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Table 2 The advantages and disadvantages of different cohort study types

From: What can cohort studies in the dog tell us?

Study type Data source(s) Advantages Disadvantages
Retrospective Pre-existing insurance databases - Relatively cheap - Non-standardised diagnostic criteria
- Relatively quick - Poor generalisability in countries with high uninsured population
- May assess multiple clinical exposures and outcomes - No requirement for insurance data to be made available
- May assess long latent periods
- Recruitment and retention simple
  Pre-existing databases from secondary veterinary hospitals - Relatively cheap - Non-standardised diagnostic criteria
- Relatively quick - Non-standardised recording systems
- May assess multiple clinical exposures and outcomes - No knowledge of wider environmental exposures
- Potential to use ancillary resources - Potential for referral and geographical bias
- May assess long latent periods
- Good for examining serious illnesses
- Recruitment and retention simple
  Pre-existing databases from primary veterinary clinics - Relatively cheap - Non-standardised diagnostic criteria
- Relatively quick - Non-standardised recording systems
- May assess multiple clinical exposures and outcomes - No knowledge of wider environmental exposures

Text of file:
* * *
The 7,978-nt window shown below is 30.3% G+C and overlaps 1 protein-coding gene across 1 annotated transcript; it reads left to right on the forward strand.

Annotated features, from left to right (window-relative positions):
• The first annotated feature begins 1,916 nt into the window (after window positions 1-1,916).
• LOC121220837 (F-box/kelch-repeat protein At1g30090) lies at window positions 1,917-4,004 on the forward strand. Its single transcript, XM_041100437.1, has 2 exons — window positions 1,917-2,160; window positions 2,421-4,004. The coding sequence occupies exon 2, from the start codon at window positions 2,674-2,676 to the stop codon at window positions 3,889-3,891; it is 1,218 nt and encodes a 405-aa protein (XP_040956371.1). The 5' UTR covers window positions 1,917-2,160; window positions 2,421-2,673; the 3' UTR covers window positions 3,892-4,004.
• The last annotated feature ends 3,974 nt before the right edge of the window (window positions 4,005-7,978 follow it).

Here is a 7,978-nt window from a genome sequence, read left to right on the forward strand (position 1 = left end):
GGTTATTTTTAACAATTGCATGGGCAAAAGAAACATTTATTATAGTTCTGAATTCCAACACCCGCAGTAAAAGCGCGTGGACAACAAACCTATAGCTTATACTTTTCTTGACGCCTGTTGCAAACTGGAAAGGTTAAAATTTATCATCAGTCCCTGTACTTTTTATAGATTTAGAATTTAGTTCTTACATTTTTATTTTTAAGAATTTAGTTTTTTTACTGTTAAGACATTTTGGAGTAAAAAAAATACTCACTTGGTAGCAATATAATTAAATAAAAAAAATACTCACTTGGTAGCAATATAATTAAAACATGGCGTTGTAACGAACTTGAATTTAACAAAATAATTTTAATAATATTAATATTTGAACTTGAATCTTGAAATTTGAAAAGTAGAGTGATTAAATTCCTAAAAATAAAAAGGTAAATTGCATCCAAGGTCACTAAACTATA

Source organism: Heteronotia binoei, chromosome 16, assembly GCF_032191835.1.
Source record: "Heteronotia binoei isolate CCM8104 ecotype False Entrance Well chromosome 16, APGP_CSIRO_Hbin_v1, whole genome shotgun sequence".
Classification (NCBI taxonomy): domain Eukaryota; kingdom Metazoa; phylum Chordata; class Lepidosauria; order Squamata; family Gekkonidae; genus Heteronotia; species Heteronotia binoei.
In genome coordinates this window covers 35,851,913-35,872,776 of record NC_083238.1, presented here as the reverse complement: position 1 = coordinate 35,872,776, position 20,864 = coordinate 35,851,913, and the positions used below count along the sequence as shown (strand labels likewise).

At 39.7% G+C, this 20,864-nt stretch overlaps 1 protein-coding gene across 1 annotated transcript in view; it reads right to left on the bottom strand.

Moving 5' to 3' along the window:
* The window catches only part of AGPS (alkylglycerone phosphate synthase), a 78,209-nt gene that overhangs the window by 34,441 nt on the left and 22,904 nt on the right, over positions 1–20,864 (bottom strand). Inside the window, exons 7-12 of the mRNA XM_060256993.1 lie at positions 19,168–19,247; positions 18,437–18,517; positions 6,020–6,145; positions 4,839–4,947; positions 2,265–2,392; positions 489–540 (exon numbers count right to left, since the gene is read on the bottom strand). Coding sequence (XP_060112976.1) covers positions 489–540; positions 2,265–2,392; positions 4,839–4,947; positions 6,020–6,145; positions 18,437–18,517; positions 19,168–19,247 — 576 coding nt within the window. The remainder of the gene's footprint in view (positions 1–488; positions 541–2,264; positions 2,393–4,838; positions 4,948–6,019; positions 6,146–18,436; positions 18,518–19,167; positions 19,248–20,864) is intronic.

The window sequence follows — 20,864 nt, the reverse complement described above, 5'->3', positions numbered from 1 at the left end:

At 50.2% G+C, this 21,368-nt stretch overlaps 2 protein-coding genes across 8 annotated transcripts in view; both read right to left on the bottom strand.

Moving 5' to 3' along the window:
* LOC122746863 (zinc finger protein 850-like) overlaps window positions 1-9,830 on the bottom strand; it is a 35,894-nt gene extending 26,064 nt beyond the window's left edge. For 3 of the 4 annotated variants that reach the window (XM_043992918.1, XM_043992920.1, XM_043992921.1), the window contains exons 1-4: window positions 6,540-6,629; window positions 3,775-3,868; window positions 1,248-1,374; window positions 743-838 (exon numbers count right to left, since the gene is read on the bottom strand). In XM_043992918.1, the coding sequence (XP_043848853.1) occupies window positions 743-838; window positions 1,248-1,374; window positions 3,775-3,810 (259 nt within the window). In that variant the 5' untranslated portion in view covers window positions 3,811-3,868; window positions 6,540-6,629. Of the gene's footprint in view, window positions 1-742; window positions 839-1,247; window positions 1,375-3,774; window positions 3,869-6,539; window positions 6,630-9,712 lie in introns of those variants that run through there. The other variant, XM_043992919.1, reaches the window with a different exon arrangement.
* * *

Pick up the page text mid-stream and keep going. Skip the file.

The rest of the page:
- Recruitment simple - Potential for retention bias as owners move practices
Prospective: Time Limited According to study protocol: May include investigators, veterinarians, breeders and owners - Costs and time limited according to length of the study - Necessarily time limited so unable to assess long-term exposures and long latent periods
- May assess multiple exposures and outcomes including wider environmental exposures - Recruitment not simple
- Good for the study of infectious diseases
- Diagnostic criteria set according to study protocol
- Retention bias is minimised
Prospective: Single issue According to study protocol: May include investigators, veterinarians, breeders and owners - Potential to examine a single issue in great detail - Not quick
- Diagnostic criteria set according to study protocol - Potentially very expensive
- May assess wider environmental exposures - Recruitment not simple
- Potential for retention bias in uncontrolled conditions
- May only examine multiple exposures OR multiple outcomes
Prospective: Hypothesis generation According to study protocol: Animals typically population-based but data maybe generated by investigators, veterinarians, breeders and owners - May assess multiple exposures and outcomes including wider environmental exposures - Not quick
- Diagnostic criteria set according to study protocol - Not cheap
- Potential to describe health and lifestyle of current population - Delay to results and lack of specific focus make funding difficult
- Potential to assess the broad impact of lifestyle on disease - Recruitment not simple
- Potential to generate new hypotheses - High susceptibility to retention bias
- Potential for poor diagnostic accuracy if reliant on owner-reporting